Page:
The future Atlanta Symphony Center, to be completed in 2010 and estimated to bring $2 billion in economic growth to Atlanta in its first 10 years, is bound to increase the city’s international business development appeal, according to the symphony’s president and managing director, Allison Vulgamore.
A recent Deloitte Consulting LLP economic impact study of the new center reveals the importance of the symphony to Atlanta’s development as an international city, Ms. Vulgamore told GlobalAtlanta in a recent interview.
“Attracting new companies to Atlanta depends on providing what they are looking for. International companies are looking for a symphony, an institution that is historically grounded in the infrastructure of international cities,” she said.
“The symphony is really a visionary ambassador that can make connections and represent the interests of the state. Our presence feeds discussions with the state on companies’ decisions to come to Georgia,” she added.
The new symphony center, to be located in Midtown on the site of the current Woodruff Arts Center on Peachtree Street, is expected to create 2,100 new jobs in its first 10 years.
The Deloitte study also predicts that the new center will enhance Georgia’s appeal for knowledge-based industries because “creative class” employees will want to live in a cosmopolitan city that provides opportunities to enjoy the arts.
The Atlanta Symphony Orchestra, a $30 million annual business, already attracts artists from all over the world and contributes to Atlanta’s draw as an international urban center, but the new symphony center, to be designed by Spanish architect Santiago Calatrava, will have even higher visability internationally, Ms. Vulgamore said.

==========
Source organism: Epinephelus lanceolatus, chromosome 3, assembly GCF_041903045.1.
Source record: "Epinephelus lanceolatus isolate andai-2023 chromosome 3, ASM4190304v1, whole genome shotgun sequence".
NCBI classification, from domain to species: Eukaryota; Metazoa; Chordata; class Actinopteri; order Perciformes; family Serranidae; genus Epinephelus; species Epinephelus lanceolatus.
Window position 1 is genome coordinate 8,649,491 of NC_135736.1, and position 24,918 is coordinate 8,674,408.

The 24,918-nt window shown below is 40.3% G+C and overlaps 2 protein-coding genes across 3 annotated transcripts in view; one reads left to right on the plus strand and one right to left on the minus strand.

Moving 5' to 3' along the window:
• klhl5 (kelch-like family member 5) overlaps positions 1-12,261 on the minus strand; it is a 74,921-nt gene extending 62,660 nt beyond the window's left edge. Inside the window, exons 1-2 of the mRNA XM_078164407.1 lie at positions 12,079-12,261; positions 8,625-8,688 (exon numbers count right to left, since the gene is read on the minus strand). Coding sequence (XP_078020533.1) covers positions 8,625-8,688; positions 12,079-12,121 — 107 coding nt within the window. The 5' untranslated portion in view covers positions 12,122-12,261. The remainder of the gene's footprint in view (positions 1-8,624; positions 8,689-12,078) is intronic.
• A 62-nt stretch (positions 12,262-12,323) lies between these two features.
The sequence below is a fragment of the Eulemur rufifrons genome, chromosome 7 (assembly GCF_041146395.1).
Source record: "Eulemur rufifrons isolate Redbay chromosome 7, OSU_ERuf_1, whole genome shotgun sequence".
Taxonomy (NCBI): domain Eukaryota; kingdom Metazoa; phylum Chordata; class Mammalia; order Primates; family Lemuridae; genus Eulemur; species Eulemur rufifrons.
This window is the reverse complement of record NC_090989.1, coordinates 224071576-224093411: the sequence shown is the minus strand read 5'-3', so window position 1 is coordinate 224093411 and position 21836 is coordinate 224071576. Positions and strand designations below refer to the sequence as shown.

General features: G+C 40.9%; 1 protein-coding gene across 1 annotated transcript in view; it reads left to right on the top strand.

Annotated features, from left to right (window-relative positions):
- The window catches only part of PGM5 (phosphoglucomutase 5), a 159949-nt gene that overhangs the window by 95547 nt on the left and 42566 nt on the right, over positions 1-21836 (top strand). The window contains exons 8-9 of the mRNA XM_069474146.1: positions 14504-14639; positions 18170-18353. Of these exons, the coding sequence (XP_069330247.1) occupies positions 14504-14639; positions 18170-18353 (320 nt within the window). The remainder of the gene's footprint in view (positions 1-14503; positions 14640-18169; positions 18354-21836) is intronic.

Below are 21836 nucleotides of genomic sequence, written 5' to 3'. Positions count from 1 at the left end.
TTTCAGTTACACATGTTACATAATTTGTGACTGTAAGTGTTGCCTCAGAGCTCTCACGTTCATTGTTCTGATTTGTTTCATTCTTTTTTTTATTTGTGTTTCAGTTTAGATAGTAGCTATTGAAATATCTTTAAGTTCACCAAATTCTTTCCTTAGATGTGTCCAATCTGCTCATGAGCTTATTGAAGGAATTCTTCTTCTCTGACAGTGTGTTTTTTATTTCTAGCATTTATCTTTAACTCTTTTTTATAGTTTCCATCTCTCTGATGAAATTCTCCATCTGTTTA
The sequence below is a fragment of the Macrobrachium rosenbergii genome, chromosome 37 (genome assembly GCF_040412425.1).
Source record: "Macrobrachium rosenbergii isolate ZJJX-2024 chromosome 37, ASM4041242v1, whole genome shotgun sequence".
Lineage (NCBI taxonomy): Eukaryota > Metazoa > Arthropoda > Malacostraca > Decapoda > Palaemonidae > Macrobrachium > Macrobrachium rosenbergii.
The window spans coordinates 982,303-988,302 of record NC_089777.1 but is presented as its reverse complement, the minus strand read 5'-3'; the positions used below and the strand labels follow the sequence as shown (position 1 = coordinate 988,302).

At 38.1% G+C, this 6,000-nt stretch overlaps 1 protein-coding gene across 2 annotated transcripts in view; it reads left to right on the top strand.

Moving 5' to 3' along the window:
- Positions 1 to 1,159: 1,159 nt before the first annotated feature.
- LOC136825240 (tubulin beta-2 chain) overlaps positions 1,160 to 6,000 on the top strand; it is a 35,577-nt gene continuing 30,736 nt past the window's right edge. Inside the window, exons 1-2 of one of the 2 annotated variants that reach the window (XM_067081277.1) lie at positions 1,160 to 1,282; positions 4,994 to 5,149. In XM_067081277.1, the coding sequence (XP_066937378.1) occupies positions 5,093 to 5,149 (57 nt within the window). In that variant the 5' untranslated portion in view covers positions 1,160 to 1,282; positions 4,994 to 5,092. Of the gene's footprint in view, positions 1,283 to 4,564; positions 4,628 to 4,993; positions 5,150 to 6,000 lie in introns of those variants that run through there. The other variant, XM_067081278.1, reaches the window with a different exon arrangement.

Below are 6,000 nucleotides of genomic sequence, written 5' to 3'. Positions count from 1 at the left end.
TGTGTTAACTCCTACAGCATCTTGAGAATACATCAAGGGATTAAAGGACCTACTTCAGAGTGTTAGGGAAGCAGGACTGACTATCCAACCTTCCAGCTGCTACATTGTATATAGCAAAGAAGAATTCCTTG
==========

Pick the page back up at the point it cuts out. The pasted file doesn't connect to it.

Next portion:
A famed architect, Mr. Calatrava is also designing the future World Trade Center Transportation Hub in New York and renovated the Olympic Sports Complex in Athens, Greece, for the 2004 Olympic Games. Having his “monumental architecture” in Atlanta will brand Atlanta and Georgia with a “vision of internationalism, progressiveness and as a haven of learning,” Ms. Vulgamore added.
She said that the city of Atlanta’s new branding campaign, focused on opportunity, optimism and openness, mirrors the symphony’s goals of helping to make Atlanta a welcoming home for international residents and businesses.
Ms. Vulgamore added that the symphony’s recent collaboration with Atlanta’s Latino community has helped to draw attention to the symphony as a force for promoting the music of other countries. For the past two years, the symphony has focused on Latin composers and music, with local organizations including the Georgia Hispanic Chamber of Commerce participating in promotional activities.
Ms. Vulgamore said the Latin theme will continue through this year and next, with the symphony’s “Golijov Project.” Debuting Wednesday, Nov. 9, the Atlanta symphony, conducted by Robert Spano, is performing the works of Argentine composer Osvaldo Golijov. The classical music recording company Deutsche Grammaphon of Germany is recording the performances, including two Golijov compositions performed by the symphony last year, for global distribution in 2006.
The Latin theme fits with Atlanta’s efforts to attract Latin American business and the secretariat of the Free Trade Area of the Americas, Ms. Vulgamore added.
International companies will be attracted to these symphony activities because in other cities around the world, people think of the symphony as a sign of “renaissance living” that serves a leadership role in communities, Ms. Vulgamore said. “We are community, a vibrant part of the culture of a city, where people gather. We’re the promotion of heart and business intertwined.”
Visit www.atlantasymphonycenter.org for information about the new symphony center or www.atlantasymphony.org for more information about the Atlanta Symphony Orchestra. Contact Ms. Vulgamore at (404) 733-4900 or email@example.com.